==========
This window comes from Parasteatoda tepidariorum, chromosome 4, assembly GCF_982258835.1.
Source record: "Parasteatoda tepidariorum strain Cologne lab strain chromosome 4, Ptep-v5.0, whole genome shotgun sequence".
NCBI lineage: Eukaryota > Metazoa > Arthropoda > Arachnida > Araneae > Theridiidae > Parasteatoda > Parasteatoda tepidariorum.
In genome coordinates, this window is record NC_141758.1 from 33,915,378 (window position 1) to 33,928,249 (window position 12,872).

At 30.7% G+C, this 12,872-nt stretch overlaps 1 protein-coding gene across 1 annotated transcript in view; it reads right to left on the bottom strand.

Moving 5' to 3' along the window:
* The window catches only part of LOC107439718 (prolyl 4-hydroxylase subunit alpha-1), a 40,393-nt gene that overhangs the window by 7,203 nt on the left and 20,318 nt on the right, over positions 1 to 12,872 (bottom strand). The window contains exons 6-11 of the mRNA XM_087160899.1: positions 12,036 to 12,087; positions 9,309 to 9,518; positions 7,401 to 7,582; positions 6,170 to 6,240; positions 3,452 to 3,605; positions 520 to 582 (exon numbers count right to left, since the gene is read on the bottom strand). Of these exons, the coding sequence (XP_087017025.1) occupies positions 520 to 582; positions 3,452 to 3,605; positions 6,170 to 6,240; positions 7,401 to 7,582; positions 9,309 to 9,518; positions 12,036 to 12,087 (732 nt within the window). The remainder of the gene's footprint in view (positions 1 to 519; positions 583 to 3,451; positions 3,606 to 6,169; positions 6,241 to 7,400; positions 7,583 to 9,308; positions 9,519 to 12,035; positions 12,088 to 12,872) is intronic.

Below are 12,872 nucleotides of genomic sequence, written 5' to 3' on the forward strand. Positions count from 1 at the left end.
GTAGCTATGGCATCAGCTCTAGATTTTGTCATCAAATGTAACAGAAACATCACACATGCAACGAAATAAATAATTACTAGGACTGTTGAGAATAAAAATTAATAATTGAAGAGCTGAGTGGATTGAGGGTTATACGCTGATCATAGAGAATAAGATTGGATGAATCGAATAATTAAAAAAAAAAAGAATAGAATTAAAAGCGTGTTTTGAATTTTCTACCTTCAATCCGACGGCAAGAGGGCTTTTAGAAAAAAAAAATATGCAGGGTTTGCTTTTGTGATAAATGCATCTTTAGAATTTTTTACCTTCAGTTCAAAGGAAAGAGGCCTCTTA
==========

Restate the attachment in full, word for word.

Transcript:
This window comes from Parasteatoda tepidariorum, chromosome 4, assembly GCF_982258835.1.
Source record: "Parasteatoda tepidariorum strain Cologne lab strain chromosome 4, Ptep-v5.0, whole genome shotgun sequence".
NCBI lineage: Eukaryota > Metazoa > Arthropoda > Arachnida > Araneae > Theridiidae > Parasteatoda > Parasteatoda tepidariorum.
In genome coordinates, this window is record NC_141758.1 from 33,915,378 (window position 1) to 33,928,249 (window position 12,872).

At 30.7% G+C, this 12,872-nt stretch overlaps 1 protein-coding gene across 1 annotated transcript in view; it reads right to left on the bottom strand.

Moving 5' to 3' along the window:
* The window catches only part of LOC107439718 (prolyl 4-hydroxylase subunit alpha-1), a 40,393-nt gene that overhangs the window by 7,203 nt on the left and 20,318 nt on the right, over positions 1 to 12,872 (bottom strand). The window contains exons 6-11 of the mRNA XM_087160899.1: positions 12,036 to 12,087; positions 9,309 to 9,518; positions 7,401 to 7,582; positions 6,170 to 6,240; positions 3,452 to 3,605; positions 520 to 582 (exon numbers count right to left, since the gene is read on the bottom strand). Of these exons, the coding sequence (XP_087017025.1) occupies positions 520 to 582; positions 3,452 to 3,605; positions 6,170 to 6,240; positions 7,401 to 7,582; positions 9,309 to 9,518; positions 12,036 to 12,087 (732 nt within the window). The remainder of the gene's footprint in view (positions 1 to 519; positions 583 to 3,451; positions 3,606 to 6,169; positions 6,241 to 7,400; positions 7,583 to 9,308; positions 9,519 to 12,035; positions 12,088 to 12,872) is intronic.

Below are 12,872 nucleotides of genomic sequence, written 5' to 3' on the forward strand. Positions count from 1 at the left end.
GTAGCTATGGCATCAGCTCTAGATTTTGTCATCAAATGTAACAGAAACATCACACATGCAACGAAATAAATAATTACTAGGACTGTTGAGAATAAAAATTAATAATTGAAGAGCTGAGTGGATTGAGGGTTATACGCTGATCATAGAGAATAAGATTGGATGAATCGAATAATTAAAAAAAAAAAGAATAGAATTAAAAGCGTGTTTTGAATTTTCTACCTTCAATCCGACGGCAAGAGGGCTTTTAGAAAAAAAAAATATGCAGGGTTTGCTTTTGTGATAAATGCATCTTTAGAATTTTTTACCTTCAGTTCAAAGGAAAGAGGCCTCTTA